Tag Archives: Don Carson

Are we listening?

I’m in the middle of reading Jeremiah. He had been talking about the fall of Jerusalem for decades, but no-one was listening. Finally, with the Babylonians at the gates of the city, he is approached for advice. First king Zedekiah. God sword to him through Jeremiah is that the city will fall, best for him and his family if he surrenders, then his life and the life of his family will be spared (Jer 38). Zedekiah listened, but didn’t heed those words. When the Babylonians captured him, they killed his family in front of him and then put out his eyes. (ch 39)

A few months on and everything Jeremiah has said has come true. You would have thought that his credibility would rise. And it had – risen enough for him to be consulted. Unfortunately not enough for his words to be heeded. Again a delegation of officers escaping the Babylonians came to him, headed up by Johanan son of Kareah, an army officer. They ask Jeremiah to pray to the Lord for guidance over whether to flee to Egypt or to sit out the occupation in Judah. Ten days later the word of the Lord came to Jeremiah.

“If you stay in this land, I will build you up and not tear you down; I will plant you and not uproot you, for I have relented concerning the disaster I have inflicted on you. Do not be afraid of the king of Babylon, whom you now fear. Do not be afraid of him, declares the Lord, for I am with you and will save you and deliver you from his hands. I will show you compassion so that he will have compassion on you and restore you to your land.’” Jer 42:10-12

He goes on to say that if they go to Egypt, the Babylonians will surely follow and overthrow Egypt as well. Once again they ignore his advice, dragging Jeremiah to Egypt with them.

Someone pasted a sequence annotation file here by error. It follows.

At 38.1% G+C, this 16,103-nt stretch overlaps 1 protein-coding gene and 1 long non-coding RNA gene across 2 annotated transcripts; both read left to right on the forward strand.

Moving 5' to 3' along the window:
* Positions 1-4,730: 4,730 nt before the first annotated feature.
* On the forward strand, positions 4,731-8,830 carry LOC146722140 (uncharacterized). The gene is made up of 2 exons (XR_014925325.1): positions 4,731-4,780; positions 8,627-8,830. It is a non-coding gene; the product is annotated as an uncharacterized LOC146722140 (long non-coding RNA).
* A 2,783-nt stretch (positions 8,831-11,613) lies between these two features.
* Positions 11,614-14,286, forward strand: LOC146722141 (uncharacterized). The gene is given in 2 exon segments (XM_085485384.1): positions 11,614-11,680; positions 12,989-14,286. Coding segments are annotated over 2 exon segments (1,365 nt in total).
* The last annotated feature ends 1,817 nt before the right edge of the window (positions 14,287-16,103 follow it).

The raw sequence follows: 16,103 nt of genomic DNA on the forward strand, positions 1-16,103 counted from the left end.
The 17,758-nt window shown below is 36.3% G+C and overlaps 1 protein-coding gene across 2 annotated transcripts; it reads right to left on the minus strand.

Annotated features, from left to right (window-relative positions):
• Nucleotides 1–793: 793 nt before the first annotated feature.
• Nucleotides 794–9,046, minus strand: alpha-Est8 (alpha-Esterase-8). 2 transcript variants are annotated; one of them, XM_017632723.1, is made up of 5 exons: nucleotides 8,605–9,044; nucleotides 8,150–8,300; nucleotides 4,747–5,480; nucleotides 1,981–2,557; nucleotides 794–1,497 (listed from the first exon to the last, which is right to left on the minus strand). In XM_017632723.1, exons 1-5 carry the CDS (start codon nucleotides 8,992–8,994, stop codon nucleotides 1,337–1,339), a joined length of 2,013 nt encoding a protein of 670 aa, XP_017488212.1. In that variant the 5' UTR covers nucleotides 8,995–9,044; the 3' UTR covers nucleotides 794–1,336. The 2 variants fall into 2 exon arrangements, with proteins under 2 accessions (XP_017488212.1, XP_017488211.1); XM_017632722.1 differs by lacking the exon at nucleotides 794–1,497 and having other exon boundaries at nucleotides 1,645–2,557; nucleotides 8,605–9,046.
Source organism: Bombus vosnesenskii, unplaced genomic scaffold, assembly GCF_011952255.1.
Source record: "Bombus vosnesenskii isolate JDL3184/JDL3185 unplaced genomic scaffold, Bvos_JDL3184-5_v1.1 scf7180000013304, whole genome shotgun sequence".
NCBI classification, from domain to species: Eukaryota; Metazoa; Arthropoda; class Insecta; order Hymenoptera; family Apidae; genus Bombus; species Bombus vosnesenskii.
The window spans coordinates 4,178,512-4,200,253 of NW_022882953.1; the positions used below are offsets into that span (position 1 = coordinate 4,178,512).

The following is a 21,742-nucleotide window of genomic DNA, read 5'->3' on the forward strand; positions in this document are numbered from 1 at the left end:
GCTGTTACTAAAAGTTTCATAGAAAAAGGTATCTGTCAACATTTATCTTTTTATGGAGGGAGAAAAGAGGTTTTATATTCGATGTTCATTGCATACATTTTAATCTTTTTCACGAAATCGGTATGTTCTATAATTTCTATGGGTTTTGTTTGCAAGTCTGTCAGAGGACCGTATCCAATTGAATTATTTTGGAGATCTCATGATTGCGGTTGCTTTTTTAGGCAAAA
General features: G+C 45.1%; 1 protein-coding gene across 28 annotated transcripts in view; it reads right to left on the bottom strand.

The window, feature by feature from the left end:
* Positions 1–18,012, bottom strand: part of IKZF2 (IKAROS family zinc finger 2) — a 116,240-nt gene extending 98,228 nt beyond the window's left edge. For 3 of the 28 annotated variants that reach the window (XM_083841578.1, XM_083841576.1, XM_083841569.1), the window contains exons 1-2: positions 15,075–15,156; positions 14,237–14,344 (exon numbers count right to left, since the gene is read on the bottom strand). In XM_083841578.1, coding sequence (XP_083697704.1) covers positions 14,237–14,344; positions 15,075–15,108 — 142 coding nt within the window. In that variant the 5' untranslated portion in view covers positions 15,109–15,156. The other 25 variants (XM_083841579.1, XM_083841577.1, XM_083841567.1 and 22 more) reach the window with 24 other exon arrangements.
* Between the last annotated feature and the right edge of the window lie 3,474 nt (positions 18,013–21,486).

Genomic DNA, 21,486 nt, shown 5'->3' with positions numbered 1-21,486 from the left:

Twice, the leaders have consulted God (through Jeremiah) but not obeyed. in both cases they have already got a plan and consult as a way of gaining a Divine approval of what they were going to do anyway. Don Carson has this to say on the subject:

“Most movements that spring up from the fertile soil of Christendom appeal, in one way or another, to the will of God. Few probe the will of God too deeply. God is for evangelism; therefore he is for the ways we are proposing to do evangelism, and we invoke his will to sanction our methods….”

Think crusades. Think the angry street preacher pronouncing hell and judgement. He goes on:

“God is love; therefore he is against church discipline except in the most egregious cases (with either never arise, or, if the do, by the time they do they too are covered by the love of God), and we invoke God’s will to sanction our determined niceness. God wants his people top be separate and holy; therefore we must withdraw into huddled isolationism and lob hateful barbs against all who disagree with us, and we invoke God’s will to authorise out tearless harshness and ruthless condescension”

Think Westboro Baptist Church with their tasteless picketing.

“There wretched pits are terribly easy to fall into. All it takes is resolution, and no more real interest in the will of God that what we need to sanction our preferences.”

Are we asking God to bless what we are going to do anyway, or are we seeking his will on it, even if we don’t like it?

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When God starts speaking: some thoughts on Job 38-40

Job, by Leon Bonnat
Job, by Leon Bonnat

When God starts speaking, what does he say?

After many chapters of complaints from Job, an upright man who has lost his home, wealth, children and health, and waffle from Job’s friends attempting to comfort him, God finally speaks from Job 38 onwards. I’m looking at chapters 38-40 today and I’ll think about the final section another time.When God starts to speak to Job, he does not give a direct answer to any of his questions concerning his suffering and his integrity. He responds with a series of rhetorical questions. “Where where you when I laid earth on its foundations?…  Have you journeyed to the springs of the sea or walked in the recesses of the deep? Have the gates of death been shown to you?… Have you seen the gates of the deepest darkness?…”